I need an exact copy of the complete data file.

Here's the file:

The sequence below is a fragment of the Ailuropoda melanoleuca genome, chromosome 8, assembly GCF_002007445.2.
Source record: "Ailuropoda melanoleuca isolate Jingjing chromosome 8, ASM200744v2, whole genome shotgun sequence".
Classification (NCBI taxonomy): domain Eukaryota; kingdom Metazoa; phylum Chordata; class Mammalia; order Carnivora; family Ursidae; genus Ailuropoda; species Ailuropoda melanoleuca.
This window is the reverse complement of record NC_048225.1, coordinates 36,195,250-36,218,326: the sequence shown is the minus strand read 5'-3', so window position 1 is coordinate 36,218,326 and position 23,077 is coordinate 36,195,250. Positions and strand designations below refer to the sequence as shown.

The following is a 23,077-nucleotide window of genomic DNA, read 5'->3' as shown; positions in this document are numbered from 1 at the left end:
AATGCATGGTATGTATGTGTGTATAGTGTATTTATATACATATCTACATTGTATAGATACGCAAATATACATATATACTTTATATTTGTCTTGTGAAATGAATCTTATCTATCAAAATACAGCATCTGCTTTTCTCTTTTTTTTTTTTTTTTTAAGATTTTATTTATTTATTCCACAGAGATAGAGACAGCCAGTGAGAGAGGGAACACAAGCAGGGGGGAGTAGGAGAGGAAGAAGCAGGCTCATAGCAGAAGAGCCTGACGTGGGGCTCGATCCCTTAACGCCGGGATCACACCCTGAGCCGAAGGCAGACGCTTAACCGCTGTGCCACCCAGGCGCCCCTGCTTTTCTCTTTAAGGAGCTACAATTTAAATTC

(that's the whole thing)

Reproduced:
The sequence below is a fragment of the Ailuropoda melanoleuca genome, chromosome 8, assembly GCF_002007445.2.
Source record: "Ailuropoda melanoleuca isolate Jingjing chromosome 8, ASM200744v2, whole genome shotgun sequence".
Classification (NCBI taxonomy): domain Eukaryota; kingdom Metazoa; phylum Chordata; class Mammalia; order Carnivora; family Ursidae; genus Ailuropoda; species Ailuropoda melanoleuca.
This window is the reverse complement of record NC_048225.1, coordinates 36,195,250-36,218,326: the sequence shown is the minus strand read 5'-3', so window position 1 is coordinate 36,218,326 and position 23,077 is coordinate 36,195,250. Positions and strand designations below refer to the sequence as shown.

The following is a 23,077-nucleotide window of genomic DNA, read 5'->3' as shown; positions in this document are numbered from 1 at the left end:
AATGCATGGTATGTATGTGTGTATAGTGTATTTATATACATATCTACATTGTATAGATACGCAAATATACATATATACTTTATATTTGTCTTGTGAAATGAATCTTATCTATCAAAATACAGCATCTGCTTTTCTCTTTTTTTTTTTTTTTTTAAGATTTTATTTATTTATTCCACAGAGATAGAGACAGCCAGTGAGAGAGGGAACACAAGCAGGGGGGAGTAGGAGAGGAAGAAGCAGGCTCATAGCAGAAGAGCCTGACGTGGGGCTCGATCCCTTAACGCCGGGATCACACCCTGAGCCGAAGGCAGACGCTTAACCGCTGTGCCACCCAGGCGCCCCTGCTTTTCTCTTTAAGGAGCTACAATTTAAATTC